The telltale sign for me would be poll the players. Ask all the hitters that faced Lee, Trevor and Mo who they would have rather faced in the ninth. Trust me, Lee Arthur would be last on that list!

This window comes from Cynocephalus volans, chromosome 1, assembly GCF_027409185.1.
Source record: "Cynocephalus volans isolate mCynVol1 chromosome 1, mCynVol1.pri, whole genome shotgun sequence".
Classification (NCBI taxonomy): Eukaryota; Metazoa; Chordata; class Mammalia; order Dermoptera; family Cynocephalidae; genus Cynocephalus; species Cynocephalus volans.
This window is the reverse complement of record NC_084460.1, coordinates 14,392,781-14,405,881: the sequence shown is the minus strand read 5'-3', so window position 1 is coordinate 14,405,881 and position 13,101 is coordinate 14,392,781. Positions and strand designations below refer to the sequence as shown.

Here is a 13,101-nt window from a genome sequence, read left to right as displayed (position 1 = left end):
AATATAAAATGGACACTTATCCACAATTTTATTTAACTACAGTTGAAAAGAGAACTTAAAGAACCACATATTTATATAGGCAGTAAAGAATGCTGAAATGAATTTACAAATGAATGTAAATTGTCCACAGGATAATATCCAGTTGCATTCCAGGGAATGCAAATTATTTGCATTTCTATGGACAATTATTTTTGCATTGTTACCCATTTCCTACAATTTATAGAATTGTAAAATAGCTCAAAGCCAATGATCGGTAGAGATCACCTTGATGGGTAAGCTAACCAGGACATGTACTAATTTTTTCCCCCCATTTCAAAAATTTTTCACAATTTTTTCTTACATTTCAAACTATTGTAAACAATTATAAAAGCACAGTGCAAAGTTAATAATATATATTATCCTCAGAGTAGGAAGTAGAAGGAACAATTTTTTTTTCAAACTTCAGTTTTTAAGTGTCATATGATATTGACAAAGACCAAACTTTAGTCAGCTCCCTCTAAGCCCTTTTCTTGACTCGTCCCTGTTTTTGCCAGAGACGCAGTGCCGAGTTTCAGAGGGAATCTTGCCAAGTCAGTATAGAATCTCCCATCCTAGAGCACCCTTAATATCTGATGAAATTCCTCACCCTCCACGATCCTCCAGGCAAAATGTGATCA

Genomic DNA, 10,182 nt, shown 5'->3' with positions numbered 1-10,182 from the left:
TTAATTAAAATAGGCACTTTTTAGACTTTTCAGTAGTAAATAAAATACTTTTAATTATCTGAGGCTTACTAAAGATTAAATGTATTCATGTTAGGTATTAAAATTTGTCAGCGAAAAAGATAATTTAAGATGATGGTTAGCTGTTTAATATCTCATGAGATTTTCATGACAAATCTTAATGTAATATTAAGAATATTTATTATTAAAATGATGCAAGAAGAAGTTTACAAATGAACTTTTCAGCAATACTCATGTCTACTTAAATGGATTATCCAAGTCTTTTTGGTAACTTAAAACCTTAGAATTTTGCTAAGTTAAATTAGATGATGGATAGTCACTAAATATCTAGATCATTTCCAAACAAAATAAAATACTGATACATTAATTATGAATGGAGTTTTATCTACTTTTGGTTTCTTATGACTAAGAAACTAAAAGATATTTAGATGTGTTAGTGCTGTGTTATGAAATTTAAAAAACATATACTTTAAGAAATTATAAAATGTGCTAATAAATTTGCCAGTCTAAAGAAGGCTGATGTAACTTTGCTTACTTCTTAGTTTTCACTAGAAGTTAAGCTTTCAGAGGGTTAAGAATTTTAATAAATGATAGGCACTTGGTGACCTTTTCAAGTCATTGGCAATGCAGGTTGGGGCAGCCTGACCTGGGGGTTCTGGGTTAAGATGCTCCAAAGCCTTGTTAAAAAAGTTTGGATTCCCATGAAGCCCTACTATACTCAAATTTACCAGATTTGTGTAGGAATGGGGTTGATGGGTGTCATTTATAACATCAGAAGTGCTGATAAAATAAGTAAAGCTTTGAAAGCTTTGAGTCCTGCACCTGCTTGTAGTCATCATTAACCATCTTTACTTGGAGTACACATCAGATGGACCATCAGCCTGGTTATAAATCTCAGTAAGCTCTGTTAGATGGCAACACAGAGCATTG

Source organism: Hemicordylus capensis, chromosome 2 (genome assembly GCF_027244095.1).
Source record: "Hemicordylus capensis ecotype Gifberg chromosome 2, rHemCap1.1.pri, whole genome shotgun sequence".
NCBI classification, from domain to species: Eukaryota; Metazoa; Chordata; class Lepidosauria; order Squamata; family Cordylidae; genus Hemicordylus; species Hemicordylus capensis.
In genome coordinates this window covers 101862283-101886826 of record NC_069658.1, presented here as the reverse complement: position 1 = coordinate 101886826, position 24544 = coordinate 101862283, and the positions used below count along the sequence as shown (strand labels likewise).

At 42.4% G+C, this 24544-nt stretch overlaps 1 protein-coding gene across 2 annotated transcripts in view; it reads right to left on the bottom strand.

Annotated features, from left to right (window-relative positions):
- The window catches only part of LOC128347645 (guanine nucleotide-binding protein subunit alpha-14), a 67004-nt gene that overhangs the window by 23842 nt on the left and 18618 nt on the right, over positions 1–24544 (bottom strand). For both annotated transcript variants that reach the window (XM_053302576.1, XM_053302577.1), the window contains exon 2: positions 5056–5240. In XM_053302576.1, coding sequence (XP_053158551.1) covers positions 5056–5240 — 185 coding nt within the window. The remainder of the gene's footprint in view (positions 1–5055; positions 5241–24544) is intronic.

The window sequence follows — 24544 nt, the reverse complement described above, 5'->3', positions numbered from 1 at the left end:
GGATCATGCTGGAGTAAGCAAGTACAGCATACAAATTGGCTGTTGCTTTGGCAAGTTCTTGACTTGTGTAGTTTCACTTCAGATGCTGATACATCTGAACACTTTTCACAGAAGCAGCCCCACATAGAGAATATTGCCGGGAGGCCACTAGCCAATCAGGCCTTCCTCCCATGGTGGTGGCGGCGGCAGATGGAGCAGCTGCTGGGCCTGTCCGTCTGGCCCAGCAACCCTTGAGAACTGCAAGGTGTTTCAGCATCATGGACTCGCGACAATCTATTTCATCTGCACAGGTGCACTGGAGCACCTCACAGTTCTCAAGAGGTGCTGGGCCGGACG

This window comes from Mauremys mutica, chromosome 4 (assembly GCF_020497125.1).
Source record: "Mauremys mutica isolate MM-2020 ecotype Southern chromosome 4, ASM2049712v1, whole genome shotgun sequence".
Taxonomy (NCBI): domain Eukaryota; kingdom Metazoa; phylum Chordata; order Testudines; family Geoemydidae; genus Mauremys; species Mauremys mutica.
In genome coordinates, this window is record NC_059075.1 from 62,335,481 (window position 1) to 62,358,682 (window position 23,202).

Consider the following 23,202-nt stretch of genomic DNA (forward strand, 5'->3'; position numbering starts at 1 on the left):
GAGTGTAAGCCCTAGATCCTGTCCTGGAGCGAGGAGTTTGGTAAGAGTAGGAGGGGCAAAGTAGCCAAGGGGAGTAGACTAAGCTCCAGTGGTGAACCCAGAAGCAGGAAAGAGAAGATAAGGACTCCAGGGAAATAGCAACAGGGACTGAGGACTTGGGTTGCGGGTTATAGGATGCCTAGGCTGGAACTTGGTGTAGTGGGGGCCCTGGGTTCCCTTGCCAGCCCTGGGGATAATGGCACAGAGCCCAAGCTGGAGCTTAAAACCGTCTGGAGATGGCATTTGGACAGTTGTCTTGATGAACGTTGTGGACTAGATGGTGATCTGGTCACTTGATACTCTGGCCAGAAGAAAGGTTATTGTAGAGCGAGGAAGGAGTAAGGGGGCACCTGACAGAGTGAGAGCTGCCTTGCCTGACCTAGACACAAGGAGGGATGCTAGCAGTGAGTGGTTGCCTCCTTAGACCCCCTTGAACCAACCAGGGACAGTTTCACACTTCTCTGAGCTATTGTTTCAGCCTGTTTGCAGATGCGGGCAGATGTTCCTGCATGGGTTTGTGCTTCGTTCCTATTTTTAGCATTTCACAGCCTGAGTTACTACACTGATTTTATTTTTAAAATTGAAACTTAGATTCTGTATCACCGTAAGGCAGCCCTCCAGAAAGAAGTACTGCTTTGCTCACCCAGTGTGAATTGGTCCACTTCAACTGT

I would love to understand how the writers came to be the ones who decide who make the hall. It seems to me like if you are joining your peers then your peers the ones who have played the game would know who was worthy to be inducted over a guy who sets and writes about what he thinks the game is like playing in pressure situations.The hall should tell the story of baseball completely good bad and ugly. This pompous attitude that you don’t deserve to be there because your not Ruth or Cobb is nonsense. If you can’t tell the story of baseball without talking about a 3,000 hit guy like Biggio or what Jack Morris and others did in their career then they deserve to be in the hall. The hall has missed so many chances to tell great stories it is truly sad. The hall should not be a funeral home but a place you take your kids and be excited about telling stories about people who made the game bigger than life. The stand people have taken about PED is the most overblown thing that has happened to baseball. I never played with someone who was not trying to get the most out of a workout or trying to heal faster to get back to play the game they love. How many players have you heard that have ever taken a cortisone shot..that’s a PED, or even for that matter taken a pill to reduce inflammation well again anything that you take to help you feel better or perform better is a PED plain and simple. If you have a splitting headache and take a pill to relieve that and go play a great game well PED baby because you would not have performed that way without a little help. Baseball needs to set the records straight put in the guys who we all sit and tell stories about to our kids, Murphy,Concepcion,and yes even Rose. Tell the truth about steroids that taking a shot will not turn you in to a great player but it takes a lot of hard work and dedication to be great and no man is perfect. If you don’t tell the whole story then tear down the building and make it what it has become a stuffy place that only tells part of the game.